Tuesday, October 03, 2006

Rudd on religion and politics

Tim over at Road to Surfdom took a little swipe at Kevin Rudd yesterday for his attempts at selling the ALP as a party that has it's values firmly rooted in Christian philosophy. Tim seems to be mostly concerned with what he perceives to be attempts by politicians from both sides of the aisle to Americanize Australian politics.

Well, I took a little swipe back because I'm not so sure that this is what is happening. While not wanting to strawmanize Tim, I think that he thinks that (God I love that phrase) Rudd's attempts to sell the ALP as a natural choice for Christians will just lead to a war of escalation for the Christian vote between the ALP and the Coalition. I think that there is a real risk of this, but I'm not convinced that it is the only way that this can play out.

I think that over the last 10 years we've seen the right in Australia frequently play the Christian moral card in order to get votes. I think, arguably, that the most blatant proponent of this, at the Federal level, is Tony Abbott. Since the last election we have seen Abbott, and a number of his allies, try to enforce his dogmatic view of Christianity upon the electorate. Most notably through the whole RU486 debate of last year. I fear that if the ALP does nothing about this, and tries to "keep secular" then they will find that the Coalition will not only have moved to the Christian right, but they will have dragged a significant portion of the electorate over to their position.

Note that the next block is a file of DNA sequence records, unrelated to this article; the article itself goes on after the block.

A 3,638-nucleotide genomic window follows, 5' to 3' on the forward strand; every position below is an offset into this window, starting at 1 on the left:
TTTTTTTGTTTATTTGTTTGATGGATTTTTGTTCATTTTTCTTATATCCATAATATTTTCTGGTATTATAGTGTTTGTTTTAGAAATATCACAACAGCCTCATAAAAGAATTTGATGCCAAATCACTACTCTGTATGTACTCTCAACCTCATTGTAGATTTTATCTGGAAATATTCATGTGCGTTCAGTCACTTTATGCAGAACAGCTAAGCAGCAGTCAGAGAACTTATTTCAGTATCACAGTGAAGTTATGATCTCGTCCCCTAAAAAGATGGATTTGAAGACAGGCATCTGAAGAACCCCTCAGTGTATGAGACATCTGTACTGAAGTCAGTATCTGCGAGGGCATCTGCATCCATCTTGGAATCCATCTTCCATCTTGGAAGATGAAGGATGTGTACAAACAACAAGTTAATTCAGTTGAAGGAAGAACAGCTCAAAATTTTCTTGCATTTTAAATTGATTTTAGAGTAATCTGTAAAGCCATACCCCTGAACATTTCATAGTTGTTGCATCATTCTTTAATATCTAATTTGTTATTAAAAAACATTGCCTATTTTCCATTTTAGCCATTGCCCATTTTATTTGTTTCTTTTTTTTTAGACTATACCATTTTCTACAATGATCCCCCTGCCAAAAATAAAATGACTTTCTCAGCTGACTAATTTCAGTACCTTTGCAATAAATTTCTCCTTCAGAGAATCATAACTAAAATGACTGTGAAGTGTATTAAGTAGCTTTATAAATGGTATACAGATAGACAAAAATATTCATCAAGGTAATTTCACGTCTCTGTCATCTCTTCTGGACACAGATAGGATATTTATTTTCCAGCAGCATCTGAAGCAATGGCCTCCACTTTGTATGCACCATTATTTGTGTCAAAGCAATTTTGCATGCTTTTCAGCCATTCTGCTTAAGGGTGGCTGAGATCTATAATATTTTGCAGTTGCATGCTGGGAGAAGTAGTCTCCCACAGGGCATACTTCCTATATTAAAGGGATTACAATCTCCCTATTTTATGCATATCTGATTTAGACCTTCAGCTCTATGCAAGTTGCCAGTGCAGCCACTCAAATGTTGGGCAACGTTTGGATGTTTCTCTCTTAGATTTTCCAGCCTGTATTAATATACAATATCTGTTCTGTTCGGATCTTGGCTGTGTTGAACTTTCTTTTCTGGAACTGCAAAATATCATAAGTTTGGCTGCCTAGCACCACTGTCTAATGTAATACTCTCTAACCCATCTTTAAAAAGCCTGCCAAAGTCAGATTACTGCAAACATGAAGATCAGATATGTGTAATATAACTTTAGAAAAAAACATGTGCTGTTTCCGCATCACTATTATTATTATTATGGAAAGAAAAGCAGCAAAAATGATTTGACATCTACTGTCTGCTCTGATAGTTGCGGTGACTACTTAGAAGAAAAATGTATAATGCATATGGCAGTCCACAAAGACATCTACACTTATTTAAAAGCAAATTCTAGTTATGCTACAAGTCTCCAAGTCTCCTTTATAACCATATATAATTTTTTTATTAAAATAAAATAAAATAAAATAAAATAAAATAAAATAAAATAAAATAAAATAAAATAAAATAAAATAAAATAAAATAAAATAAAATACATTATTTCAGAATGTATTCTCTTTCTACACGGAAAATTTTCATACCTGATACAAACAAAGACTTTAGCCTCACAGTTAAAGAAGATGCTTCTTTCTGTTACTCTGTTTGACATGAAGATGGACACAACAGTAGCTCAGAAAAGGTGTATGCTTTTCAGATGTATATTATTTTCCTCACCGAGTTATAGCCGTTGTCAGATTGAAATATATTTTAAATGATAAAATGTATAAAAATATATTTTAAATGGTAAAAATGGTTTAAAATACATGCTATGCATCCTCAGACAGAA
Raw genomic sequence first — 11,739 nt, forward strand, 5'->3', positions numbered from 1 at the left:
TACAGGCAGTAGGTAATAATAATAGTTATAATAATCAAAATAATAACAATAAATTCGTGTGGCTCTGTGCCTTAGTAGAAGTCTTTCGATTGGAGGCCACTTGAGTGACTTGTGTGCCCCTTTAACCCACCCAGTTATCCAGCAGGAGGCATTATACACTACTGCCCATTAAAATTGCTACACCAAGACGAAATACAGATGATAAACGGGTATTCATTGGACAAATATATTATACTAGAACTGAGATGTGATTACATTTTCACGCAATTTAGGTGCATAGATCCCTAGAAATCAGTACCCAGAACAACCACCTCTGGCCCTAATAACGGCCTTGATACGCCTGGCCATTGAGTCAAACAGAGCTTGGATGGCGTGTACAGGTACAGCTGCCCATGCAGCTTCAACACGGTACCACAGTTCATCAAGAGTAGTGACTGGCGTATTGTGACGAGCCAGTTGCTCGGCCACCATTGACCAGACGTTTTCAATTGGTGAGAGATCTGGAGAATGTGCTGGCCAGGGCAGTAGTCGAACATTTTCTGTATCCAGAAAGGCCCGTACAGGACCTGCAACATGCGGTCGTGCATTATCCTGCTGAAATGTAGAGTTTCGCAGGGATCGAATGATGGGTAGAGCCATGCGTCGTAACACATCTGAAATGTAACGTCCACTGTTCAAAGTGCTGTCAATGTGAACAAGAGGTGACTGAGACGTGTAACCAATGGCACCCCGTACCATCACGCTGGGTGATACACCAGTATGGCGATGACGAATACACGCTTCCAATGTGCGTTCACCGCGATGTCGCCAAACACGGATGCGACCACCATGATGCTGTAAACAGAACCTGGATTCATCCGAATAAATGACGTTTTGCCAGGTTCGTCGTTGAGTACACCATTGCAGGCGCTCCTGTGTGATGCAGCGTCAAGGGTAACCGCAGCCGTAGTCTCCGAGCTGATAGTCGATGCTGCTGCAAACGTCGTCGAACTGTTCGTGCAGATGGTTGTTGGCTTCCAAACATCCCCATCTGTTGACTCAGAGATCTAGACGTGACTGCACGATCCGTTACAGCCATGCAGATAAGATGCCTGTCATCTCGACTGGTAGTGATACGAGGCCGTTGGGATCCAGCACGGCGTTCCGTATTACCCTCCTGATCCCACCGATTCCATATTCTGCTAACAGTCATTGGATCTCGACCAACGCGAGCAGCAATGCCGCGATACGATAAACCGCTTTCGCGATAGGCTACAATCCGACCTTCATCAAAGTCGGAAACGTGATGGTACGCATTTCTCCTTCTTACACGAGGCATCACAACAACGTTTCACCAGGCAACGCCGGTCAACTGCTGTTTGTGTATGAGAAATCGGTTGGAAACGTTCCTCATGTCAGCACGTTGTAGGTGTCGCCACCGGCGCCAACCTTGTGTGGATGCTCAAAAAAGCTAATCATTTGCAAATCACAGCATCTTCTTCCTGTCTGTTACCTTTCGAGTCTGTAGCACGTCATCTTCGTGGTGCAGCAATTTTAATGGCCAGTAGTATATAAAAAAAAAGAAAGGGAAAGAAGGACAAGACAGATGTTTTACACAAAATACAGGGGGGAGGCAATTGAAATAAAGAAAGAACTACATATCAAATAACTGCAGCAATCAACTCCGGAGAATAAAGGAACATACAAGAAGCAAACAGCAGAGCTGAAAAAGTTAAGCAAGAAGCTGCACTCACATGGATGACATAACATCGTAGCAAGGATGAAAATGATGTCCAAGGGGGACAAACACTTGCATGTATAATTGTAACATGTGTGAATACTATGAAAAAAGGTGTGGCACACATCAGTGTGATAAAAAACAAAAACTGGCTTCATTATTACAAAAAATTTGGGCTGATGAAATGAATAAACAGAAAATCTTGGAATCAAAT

Kevin Rudd seems to be, quite rightly (sorry, bad pun), pointing out that there are many aspects of Christian philosophy that Tony Abbott, and more generally the Liberal Party, are not a champions for. Christianity is not about the abortion debate. Christianity is about euthanasia. Christianity is not about the War on Drugs, nor the War on Terror. Christianity is a complex religion, with many competing views. Many of these views are held in common with both the Liberal and Labor parties. No single political party can claim absolutely that they represent the "Christian" view, though it is my own personal opinion that the ALP better represents Christian views on social justice than the current Coalition government. This seems to be also where Kevin Rudd is coming from.

I guess the whole point of this post is to say that politics and religion have always been intertwined. Politics is about decision making and that cannot be done in a vacuum. Neither the left nor the right can claim any religion as their own, and any attempt to do so should be blocked by vigorous argument.